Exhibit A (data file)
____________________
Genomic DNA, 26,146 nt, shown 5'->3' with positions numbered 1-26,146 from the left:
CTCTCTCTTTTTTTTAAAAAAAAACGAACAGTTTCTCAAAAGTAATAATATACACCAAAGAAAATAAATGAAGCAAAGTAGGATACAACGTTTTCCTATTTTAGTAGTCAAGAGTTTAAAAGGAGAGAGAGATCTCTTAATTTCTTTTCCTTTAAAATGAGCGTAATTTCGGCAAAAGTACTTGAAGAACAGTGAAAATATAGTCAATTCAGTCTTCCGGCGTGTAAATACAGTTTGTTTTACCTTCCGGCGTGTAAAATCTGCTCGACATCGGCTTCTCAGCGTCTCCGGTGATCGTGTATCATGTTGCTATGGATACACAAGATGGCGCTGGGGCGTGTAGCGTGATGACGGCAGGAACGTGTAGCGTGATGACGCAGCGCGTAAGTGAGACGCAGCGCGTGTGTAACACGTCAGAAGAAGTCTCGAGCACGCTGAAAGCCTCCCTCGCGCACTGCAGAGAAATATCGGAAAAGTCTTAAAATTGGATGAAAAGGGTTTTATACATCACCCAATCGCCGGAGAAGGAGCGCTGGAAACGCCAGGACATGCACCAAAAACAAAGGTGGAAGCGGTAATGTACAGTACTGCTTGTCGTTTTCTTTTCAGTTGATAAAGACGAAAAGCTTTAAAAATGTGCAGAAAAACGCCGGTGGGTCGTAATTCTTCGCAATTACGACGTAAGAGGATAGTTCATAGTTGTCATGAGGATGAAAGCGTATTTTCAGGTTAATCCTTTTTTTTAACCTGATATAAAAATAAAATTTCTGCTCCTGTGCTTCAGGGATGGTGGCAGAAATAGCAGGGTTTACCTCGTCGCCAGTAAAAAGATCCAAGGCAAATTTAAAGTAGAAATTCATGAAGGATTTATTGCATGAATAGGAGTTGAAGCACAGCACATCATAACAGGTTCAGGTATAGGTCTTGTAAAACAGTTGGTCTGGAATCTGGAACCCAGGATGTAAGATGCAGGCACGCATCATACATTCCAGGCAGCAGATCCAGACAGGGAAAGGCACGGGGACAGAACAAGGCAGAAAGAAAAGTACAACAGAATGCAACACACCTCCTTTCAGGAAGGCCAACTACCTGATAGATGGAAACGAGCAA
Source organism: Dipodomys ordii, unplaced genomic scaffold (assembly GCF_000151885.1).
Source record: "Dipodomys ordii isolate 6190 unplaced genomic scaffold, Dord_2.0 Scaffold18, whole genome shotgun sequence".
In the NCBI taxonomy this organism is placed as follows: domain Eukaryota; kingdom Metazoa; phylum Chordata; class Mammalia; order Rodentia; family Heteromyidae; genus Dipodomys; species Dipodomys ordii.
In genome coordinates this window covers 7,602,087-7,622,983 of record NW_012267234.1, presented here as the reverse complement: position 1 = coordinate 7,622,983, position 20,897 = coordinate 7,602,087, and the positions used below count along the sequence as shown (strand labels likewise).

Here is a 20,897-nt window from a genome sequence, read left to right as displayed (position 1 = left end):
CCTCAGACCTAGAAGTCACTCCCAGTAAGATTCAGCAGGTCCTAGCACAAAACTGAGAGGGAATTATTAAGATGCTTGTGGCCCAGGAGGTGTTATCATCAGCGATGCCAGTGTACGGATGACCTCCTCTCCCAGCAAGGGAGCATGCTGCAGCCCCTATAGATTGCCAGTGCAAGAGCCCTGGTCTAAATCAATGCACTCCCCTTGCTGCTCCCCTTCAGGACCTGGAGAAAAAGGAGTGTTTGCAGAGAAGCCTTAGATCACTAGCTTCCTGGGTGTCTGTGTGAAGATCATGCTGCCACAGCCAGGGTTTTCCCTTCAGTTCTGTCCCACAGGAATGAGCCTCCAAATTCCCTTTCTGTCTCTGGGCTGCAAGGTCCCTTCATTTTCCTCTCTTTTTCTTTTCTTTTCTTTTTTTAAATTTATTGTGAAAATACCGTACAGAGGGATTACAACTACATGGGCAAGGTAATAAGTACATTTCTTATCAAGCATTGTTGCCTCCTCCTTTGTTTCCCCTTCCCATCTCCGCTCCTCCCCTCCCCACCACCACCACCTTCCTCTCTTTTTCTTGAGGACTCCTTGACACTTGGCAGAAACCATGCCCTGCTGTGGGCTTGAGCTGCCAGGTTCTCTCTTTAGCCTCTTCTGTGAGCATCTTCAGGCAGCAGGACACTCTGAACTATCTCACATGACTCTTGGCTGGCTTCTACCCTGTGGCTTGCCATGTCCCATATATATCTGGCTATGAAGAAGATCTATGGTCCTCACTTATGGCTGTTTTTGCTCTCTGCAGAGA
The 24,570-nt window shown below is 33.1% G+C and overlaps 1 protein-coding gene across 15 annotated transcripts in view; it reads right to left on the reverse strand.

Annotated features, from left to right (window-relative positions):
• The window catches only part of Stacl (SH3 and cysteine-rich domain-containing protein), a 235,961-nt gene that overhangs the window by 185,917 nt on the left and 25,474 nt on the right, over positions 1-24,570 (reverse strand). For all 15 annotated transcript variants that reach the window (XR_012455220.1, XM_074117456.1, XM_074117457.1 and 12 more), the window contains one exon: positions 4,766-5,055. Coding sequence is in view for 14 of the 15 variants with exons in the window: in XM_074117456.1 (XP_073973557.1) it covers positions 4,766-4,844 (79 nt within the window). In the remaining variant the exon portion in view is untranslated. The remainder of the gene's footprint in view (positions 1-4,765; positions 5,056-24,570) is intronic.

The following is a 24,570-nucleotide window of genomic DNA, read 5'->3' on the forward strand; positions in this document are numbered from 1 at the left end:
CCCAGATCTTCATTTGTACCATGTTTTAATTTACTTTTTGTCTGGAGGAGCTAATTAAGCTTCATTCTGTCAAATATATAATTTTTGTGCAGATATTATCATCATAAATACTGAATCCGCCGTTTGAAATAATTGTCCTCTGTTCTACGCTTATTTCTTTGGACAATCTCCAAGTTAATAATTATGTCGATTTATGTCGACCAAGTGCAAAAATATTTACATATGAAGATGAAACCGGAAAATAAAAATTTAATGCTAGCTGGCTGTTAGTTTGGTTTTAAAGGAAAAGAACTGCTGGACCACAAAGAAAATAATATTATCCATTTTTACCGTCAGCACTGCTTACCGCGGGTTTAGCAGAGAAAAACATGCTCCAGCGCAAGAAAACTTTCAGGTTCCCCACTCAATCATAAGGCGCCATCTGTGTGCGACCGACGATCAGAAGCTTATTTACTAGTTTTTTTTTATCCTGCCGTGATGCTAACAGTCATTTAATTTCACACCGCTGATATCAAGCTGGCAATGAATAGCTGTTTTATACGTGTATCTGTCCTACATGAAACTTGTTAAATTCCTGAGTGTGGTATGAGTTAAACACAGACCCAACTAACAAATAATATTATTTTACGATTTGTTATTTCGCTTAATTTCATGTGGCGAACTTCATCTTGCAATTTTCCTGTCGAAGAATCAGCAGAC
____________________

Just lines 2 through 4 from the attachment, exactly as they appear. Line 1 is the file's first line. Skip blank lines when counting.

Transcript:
CTCTCTCTTTTTTTTAAAAAAAAACGAACAGTTTCTCAAAAGTAATAATATACACCAAAGAAAATAAATGAAGCAAAGTAGGATACAACGTTTTCCTATTTTAGTAGTCAAGAGTTTAAAAGGAGAGAGAGATCTCTTAATTTCTTTTCCTTTAAAATGAGCGTAATTTCGGCAAAAGTACTTGAAGAACAGTGAAAATATAGTCAATTCAGTCTTCCGGCGTGTAAATACAGTTTGTTTTACCTTCCGGCGTGTAAAATCTGCTCGACATCGGCTTCTCAGCGTCTCCGGTGATCGTGTATCATGTTGCTATGGATACACAAGATGGCGCTGGGGCGTGTAGCGTGATGACGGCAGGAACGTGTAGCGTGATGACGCAGCGCGTAAGTGAGACGCAGCGCGTGTGTAACACGTCAGAAGAAGTCTCGAGCACGCTGAAAGCCTCCCTCGCGCACTGCAGAGAAATATCGGAAAAGTCTTAAAATTGGATGAAAAGGGTTTTATACATCACCCAATCGCCGGAGAAGGAGCGCTGGAAACGCCAGGACATGCACCAAAAACAAAGGTGGAAGCGGTAATGTACAGTACTGCTTGTCGTTTTCTTTTCAGTTGATAAAGACGAAAAGCTTTAAAAATGTGCAGAAAAACGCCGGTGGGTCGTAATTCTTCGCAATTACGACGTAAGAGGATAGTTCATAGTTGTCATGAGGATGAAAGCGTATTTTCAGGTTAATCCTTTTTTTTAACCTGATATAAAAATAAAATTTCTGCTCCTGTGCTTCAGGGATGGTGGCAGAAATAGCAGGGTTTACCTCGTCGCCAGTAAAAAGATCCAAGGCAAATTTAAAGTAGAAATTCATGAAGGATTTATTGCATGAATAGGAGTTGAAGCACAGCACATCATAACAGGTTCAGGTATAGGTCTTGTAAAACAGTTGGTCTGGAATCTGGAACCCAGGATGTAAGATGCAGGCACGCATCATACATTCCAGGCAGCAGATCCAGACAGGGAAAGGCACGGGGACAGAACAAGGCAGAAAGAAAAGTACAACAGAATGCAACACACCTCCTTTCAGGAAGGCCAACTACCTGATAGATGGAAACGAGCAA
Source organism: Dipodomys ordii, unplaced genomic scaffold (assembly GCF_000151885.1).
Source record: "Dipodomys ordii isolate 6190 unplaced genomic scaffold, Dord_2.0 Scaffold18, whole genome shotgun sequence".